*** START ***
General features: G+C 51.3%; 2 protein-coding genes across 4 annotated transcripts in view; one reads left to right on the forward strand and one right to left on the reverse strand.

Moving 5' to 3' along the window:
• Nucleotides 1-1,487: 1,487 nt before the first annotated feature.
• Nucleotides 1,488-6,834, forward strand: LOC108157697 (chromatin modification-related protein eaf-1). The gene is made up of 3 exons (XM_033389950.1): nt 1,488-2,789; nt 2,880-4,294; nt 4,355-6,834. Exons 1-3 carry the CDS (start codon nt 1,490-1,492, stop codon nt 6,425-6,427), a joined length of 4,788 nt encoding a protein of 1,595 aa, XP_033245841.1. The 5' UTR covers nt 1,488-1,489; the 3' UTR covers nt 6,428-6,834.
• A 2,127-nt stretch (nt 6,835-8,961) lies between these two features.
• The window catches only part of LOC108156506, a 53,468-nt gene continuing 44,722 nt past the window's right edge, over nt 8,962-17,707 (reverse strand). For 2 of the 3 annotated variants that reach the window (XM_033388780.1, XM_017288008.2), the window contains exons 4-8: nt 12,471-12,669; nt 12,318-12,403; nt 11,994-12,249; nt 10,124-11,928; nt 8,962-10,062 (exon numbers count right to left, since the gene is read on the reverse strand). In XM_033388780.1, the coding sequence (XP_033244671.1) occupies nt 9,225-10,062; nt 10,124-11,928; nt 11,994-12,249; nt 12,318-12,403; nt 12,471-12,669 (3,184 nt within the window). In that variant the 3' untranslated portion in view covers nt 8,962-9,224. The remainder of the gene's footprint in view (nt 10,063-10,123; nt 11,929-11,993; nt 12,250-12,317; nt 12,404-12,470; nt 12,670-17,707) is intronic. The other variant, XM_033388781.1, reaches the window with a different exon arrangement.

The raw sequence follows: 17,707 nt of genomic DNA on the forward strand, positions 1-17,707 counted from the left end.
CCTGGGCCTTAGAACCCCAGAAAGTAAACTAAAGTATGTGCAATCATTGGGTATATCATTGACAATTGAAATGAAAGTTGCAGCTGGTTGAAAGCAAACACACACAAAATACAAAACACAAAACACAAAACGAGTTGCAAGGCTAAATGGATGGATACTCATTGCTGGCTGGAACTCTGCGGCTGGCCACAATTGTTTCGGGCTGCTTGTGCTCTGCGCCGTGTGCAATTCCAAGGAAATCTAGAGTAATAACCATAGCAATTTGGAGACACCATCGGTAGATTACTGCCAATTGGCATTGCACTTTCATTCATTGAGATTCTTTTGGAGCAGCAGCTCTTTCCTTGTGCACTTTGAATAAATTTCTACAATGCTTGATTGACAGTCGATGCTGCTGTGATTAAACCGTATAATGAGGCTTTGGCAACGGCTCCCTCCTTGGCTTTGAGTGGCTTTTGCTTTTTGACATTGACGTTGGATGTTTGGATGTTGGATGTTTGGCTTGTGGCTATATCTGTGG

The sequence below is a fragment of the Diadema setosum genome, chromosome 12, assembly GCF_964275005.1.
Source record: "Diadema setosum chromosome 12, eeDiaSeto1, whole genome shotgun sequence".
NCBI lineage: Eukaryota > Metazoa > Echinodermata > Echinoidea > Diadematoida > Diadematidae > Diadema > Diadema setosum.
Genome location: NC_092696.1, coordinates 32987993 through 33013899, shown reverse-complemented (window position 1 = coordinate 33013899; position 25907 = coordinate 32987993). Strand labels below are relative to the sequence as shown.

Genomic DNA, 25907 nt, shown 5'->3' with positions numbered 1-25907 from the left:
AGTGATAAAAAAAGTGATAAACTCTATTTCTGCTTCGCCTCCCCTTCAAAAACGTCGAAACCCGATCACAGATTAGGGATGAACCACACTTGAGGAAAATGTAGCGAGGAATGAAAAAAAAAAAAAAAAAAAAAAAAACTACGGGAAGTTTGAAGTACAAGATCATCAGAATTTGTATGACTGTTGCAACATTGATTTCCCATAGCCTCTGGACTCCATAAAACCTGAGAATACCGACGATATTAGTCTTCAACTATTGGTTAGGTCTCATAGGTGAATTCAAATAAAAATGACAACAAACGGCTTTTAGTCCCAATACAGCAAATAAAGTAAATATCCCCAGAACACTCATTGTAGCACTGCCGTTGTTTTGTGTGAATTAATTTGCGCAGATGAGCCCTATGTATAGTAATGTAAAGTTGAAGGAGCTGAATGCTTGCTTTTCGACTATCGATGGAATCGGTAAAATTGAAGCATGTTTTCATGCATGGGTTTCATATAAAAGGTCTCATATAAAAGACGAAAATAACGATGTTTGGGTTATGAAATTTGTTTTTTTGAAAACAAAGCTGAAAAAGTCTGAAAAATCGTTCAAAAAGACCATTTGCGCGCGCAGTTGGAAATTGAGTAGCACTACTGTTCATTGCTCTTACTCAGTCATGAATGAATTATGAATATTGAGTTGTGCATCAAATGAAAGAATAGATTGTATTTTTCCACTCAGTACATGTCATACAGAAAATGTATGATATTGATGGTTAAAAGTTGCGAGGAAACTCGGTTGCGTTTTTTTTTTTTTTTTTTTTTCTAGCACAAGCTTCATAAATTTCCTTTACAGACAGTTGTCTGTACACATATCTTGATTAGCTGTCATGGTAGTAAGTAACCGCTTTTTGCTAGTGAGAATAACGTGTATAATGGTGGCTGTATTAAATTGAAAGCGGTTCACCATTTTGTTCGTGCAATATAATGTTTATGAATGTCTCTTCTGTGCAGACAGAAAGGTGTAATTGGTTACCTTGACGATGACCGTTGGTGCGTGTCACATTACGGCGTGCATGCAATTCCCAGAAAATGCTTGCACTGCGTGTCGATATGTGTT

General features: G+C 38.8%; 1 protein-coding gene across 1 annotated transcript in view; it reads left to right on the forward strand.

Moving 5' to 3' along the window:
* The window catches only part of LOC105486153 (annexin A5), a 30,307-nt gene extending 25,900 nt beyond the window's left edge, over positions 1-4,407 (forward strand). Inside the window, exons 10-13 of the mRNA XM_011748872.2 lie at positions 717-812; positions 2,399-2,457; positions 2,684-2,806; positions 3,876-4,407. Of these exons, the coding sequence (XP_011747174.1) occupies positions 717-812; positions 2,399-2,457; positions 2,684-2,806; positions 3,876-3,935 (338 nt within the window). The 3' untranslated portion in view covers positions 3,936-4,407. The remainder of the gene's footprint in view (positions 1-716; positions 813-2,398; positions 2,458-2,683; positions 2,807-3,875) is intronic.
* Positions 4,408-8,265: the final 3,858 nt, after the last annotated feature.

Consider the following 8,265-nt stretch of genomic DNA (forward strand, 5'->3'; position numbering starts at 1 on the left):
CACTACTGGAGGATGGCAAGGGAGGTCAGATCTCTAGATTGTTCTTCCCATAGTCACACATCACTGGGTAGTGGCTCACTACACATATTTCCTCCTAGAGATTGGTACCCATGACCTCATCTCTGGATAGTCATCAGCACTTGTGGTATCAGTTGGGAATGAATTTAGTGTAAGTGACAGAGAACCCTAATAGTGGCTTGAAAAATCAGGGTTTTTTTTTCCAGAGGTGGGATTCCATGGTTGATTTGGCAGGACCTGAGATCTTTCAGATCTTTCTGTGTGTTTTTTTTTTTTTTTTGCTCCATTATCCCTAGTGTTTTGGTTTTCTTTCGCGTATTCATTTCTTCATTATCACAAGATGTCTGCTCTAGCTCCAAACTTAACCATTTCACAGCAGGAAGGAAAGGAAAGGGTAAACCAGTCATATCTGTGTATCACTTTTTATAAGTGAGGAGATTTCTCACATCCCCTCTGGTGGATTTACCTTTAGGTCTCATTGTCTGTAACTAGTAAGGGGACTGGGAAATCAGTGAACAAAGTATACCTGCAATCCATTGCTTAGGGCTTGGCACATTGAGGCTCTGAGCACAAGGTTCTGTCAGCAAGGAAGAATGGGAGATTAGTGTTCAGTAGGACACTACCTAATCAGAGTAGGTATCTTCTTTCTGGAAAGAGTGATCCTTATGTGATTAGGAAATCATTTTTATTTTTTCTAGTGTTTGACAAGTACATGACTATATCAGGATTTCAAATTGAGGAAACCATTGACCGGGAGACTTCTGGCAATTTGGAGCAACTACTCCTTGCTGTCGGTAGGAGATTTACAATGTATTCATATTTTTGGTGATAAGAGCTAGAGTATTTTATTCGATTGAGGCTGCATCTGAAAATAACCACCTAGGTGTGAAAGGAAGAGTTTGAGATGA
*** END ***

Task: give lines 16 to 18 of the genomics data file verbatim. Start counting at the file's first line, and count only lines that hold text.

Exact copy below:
Moving 5' to 3' along the window:
* The window catches only part of LOC105486153 (annexin A5), a 30,307-nt gene extending 25,900 nt beyond the window's left edge, over positions 1-4,407 (forward strand). Inside the window, exons 10-13 of the mRNA XM_011748872.2 lie at positions 717-812; positions 2,399-2,457; positions 2,684-2,806; positions 3,876-4,407. Of these exons, the coding sequence (XP_011747174.1) occupies positions 717-812; positions 2,399-2,457; positions 2,684-2,806; positions 3,876-3,935 (338 nt within the window). The 3' untranslated portion in view covers positions 3,936-4,407. The remainder of the gene's footprint in view (positions 1-716; positions 813-2,398; positions 2,458-2,683; positions 2,807-3,875) is intronic.
* Positions 4,408-8,265: the final 3,858 nt, after the last annotated feature.